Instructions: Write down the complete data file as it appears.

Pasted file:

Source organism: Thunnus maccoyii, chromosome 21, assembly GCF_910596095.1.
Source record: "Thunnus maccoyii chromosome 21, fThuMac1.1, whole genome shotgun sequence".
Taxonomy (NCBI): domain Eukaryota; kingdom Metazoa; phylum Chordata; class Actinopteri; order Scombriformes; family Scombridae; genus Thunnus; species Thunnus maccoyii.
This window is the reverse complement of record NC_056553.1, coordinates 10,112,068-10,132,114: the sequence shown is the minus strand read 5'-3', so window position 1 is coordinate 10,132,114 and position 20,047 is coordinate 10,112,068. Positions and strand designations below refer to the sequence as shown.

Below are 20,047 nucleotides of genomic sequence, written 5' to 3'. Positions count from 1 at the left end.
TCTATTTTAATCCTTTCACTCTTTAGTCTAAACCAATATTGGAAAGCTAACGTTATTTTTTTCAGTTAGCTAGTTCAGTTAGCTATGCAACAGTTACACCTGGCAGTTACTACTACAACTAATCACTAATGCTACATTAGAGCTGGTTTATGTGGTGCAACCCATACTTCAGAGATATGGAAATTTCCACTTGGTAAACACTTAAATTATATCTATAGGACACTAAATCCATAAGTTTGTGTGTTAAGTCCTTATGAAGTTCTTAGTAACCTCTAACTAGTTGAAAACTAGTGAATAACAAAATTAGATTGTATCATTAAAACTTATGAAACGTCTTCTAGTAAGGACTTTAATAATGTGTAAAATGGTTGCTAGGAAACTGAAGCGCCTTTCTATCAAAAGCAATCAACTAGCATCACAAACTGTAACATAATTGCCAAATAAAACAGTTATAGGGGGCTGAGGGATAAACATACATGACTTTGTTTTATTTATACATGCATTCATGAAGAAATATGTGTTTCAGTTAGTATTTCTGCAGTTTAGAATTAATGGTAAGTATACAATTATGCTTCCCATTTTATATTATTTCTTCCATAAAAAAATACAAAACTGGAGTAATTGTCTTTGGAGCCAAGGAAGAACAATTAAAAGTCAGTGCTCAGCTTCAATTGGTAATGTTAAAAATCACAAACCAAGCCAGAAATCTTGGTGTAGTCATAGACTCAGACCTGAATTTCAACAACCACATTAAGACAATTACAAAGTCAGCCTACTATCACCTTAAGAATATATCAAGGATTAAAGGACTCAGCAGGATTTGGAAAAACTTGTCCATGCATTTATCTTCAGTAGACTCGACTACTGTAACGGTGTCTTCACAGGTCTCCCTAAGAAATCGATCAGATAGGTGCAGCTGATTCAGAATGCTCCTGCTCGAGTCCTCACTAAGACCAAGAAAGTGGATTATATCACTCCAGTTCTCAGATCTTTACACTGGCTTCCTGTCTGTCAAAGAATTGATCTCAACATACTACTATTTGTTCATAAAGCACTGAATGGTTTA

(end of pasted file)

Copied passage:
Source organism: Thunnus maccoyii, chromosome 21, assembly GCF_910596095.1.
Source record: "Thunnus maccoyii chromosome 21, fThuMac1.1, whole genome shotgun sequence".
Taxonomy (NCBI): domain Eukaryota; kingdom Metazoa; phylum Chordata; class Actinopteri; order Scombriformes; family Scombridae; genus Thunnus; species Thunnus maccoyii.
This window is the reverse complement of record NC_056553.1, coordinates 10,112,068-10,132,114: the sequence shown is the minus strand read 5'-3', so window position 1 is coordinate 10,132,114 and position 20,047 is coordinate 10,112,068. Positions and strand designations below refer to the sequence as shown.

Below are 20,047 nucleotides of genomic sequence, written 5' to 3'. Positions count from 1 at the left end.
TCTATTTTAATCCTTTCACTCTTTAGTCTAAACCAATATTGGAAAGCTAACGTTATTTTTTTCAGTTAGCTAGTTCAGTTAGCTATGCAACAGTTACACCTGGCAGTTACTACTACAACTAATCACTAATGCTACATTAGAGCTGGTTTATGTGGTGCAACCCATACTTCAGAGATATGGAAATTTCCACTTGGTAAACACTTAAATTATATCTATAGGACACTAAATCCATAAGTTTGTGTGTTAAGTCCTTATGAAGTTCTTAGTAACCTCTAACTAGTTGAAAACTAGTGAATAACAAAATTAGATTGTATCATTAAAACTTATGAAACGTCTTCTAGTAAGGACTTTAATAATGTGTAAAATGGTTGCTAGGAAACTGAAGCGCCTTTCTATCAAAAGCAATCAACTAGCATCACAAACTGTAACATAATTGCCAAATAAAACAGTTATAGGGGGCTGAGGGATAAACATACATGACTTTGTTTTATTTATACATGCATTCATGAAGAAATATGTGTTTCAGTTAGTATTTCTGCAGTTTAGAATTAATGGTAAGTATACAATTATGCTTCCCATTTTATATTATTTCTTCCATAAAAAAATACAAAACTGGAGTAATTGTCTTTGGAGCCAAGGAAGAACAATTAAAAGTCAGTGCTCAGCTTCAATTGGTAATGTTAAAAATCACAAACCAAGCCAGAAATCTTGGTGTAGTCATAGACTCAGACCTGAATTTCAACAACCACATTAAGACAATTACAAAGTCAGCCTACTATCACCTTAAGAATATATCAAGGATTAAAGGACTCAGCAGGATTTGGAAAAACTTGTCCATGCATTTATCTTCAGTAGACTCGACTACTGTAACGGTGTCTTCACAGGTCTCCCTAAGAAATCGATCAGATAGGTGCAGCTGATTCAGAATGCTCCTGCTCGAGTCCTCACTAAGACCAAGAAAGTGGATTATATCACTCCAGTTCTCAGATCTTTACACTGGCTTCCTGTCTGTCAAAGAATTGATCTCAACATACTACTATTTGTTCATAAAGCACTGAATGGTTTA